Young Immigrants to Canada

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Maria Susan Rye

Maria Susan Rye was born in 1829, the daughter of a London solicitor. Miss Rye became very active in women's issue and started training women as law stationries and copiers. In 1861, she travelled to New Zealand and Australia with a party of these women and helped them find work. In June of 1868, she took a party of women to Canada and obtained situations for them.

In late 1869, Miss Rye opened her Canadian home. The year previous, on her trip to Canada, Miss Rye had purchased the old court house and goal in Niagara-on-the-Lake. This building was converted into a distributing home which housed 120 children. The home was called Our Western Home. Avenue House, High Street, Peckham, London, where she took in young destitute girls and gave them a basic education, followed.

November of 1869, saw Miss Rye on her way to Canada with the first of her children. Many of the children in this party were from the Kirkdale Industrial School. These children were placed in the Niagara-St. Catharines area as well as in Hamilton, Toronto, Chatham, Guelph, Mount Forest, Arthur, Woodstock, London, Newcastle, Port Stanley, Sherwood, and Petrolia, Ontario. There were also children placed in Nova Scotia, New Brunswick, Quebec and some into the United States. The St. John, N.B. Daily Telegraph of November 14, reported it this way:

The children brought over By Miss Rye have some of them been taken to their new homes in the city and different parts of the province. The remainder are at the Protestant Orphan Asylum, awaiting their guardians' arrival. The children are all smart and intelligent looking, and can all read, write, and sing. When the Peruvian was about leaving Quebec for Montreal, Captain Smith went to the railway station at Point Levi, to say good-bye to Miss Rye. So kind had he been to the children on the passage out that they gathered about him, and it was with difficulty that he cleared himself of them; and after he had gone away and they knew they should not see him again, their little faces shewed the sadness they felt at losing so kind a friend. With more than ordinary thoughtfulness, and induced, no doubt, by his knowledge of their condition, he furnished them with sufficient bread, meat, etc., to keep them from being hungry on the way to Portland, where they all arrived in good spirits, though very tired from the sea voyage, immediately followed by their railway trip.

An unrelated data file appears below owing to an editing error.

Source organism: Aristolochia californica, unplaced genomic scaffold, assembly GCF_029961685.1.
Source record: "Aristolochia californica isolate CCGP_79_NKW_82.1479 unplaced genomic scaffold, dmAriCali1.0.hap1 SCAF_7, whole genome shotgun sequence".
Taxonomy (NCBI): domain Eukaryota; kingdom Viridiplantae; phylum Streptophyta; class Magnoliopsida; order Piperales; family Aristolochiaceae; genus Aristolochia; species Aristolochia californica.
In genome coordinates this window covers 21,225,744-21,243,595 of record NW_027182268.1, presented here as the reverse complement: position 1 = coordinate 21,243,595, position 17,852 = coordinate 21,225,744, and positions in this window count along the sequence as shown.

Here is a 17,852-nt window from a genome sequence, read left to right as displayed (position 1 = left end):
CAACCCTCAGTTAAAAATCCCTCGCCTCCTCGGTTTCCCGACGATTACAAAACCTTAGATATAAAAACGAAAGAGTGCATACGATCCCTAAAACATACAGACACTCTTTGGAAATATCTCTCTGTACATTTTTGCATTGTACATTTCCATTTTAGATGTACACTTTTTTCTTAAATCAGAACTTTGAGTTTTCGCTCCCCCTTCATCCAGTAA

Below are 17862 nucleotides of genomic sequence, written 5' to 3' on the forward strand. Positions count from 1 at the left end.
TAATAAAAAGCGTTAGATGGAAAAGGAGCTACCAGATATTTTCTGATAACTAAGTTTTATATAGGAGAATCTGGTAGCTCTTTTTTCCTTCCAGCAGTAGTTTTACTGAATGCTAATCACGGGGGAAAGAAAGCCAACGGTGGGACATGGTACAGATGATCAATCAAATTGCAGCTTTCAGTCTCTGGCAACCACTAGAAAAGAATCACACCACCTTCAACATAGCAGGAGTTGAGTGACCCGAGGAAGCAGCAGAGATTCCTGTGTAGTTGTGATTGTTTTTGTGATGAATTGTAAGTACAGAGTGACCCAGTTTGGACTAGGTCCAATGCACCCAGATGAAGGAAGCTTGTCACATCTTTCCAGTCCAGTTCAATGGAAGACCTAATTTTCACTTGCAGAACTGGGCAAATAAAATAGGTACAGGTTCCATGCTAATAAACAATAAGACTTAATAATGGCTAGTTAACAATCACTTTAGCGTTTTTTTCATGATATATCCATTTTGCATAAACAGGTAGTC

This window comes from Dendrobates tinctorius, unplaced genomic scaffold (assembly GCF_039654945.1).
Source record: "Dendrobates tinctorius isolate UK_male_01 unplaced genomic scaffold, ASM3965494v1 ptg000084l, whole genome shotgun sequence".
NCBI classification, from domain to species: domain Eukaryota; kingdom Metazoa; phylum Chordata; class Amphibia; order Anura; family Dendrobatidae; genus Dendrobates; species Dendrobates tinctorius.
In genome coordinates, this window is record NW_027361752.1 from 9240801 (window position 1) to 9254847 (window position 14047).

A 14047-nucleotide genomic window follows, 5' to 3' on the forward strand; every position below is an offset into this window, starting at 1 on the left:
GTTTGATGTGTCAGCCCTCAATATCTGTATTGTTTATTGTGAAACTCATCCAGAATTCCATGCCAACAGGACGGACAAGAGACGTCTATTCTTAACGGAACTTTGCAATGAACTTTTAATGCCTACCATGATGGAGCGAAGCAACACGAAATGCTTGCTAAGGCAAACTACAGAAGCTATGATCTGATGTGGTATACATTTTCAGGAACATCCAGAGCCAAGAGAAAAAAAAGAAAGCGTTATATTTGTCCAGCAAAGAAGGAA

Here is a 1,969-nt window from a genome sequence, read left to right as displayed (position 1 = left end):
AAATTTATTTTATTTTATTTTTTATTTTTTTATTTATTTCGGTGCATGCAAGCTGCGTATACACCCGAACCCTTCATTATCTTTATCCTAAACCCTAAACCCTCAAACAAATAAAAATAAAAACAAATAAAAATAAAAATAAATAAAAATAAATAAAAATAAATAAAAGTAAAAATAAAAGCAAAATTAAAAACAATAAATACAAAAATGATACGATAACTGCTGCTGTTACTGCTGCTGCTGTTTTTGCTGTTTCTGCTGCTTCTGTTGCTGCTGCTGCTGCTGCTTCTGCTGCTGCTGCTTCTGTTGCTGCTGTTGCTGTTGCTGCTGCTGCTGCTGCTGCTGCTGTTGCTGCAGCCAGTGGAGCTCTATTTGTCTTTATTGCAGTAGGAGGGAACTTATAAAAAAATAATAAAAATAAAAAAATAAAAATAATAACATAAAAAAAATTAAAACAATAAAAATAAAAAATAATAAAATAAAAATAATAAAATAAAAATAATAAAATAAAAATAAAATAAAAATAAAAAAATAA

Mr. Gregan, of New York, at once took charge of them and ordered beds to be spread for them in the ladies' cabin, while supper was made ready, to which they did ample justice. We trust that Miss Rye will be induced to bring another troop of these fine children to homes which are always awaiting them in this province, and that as their experience amongst other people become known in Great Britain their older relatives may find it to their interest to come over also and avail themselves of the advantages which New Brunswick offers to the industrious settler. Mr. Shives expects that those who have applied will call for the girls now in his charge before Saturday next.

Miss Rye placed over 5,000 children, mostly girls, in many parts of Canada and the United States. In 1895 she turned her home and work over to the Church of England Waifs and Strays Society.


Miss Rye's home was taken over by the Church of England Waifs and Strays Society but no one is sure where the records are located or if they survived. However, those records are being recreated by Gail Colins and Chris Sanham. For more information contact Chris Sanham.

You may also want to check out the holdings of the University of Liverpool, Social Work Archives as they have some material on Maria Rye.

In 1877 the Illustrated London News printed this story about Miss Rye.

Lists of Children:

In The News

These items about Miss Rye have been extracted from various newspapers.

If any one has additional information on any of these children please contact me.

UWInfo | Young Immigrants | 19th Century Immigration | Genealogy | Local History

© Marjorie P. Kohli, Waterloo, Ontario, Canada, 1997-2010
Last updated: October 26, 2010, and maintained by Marj Kohli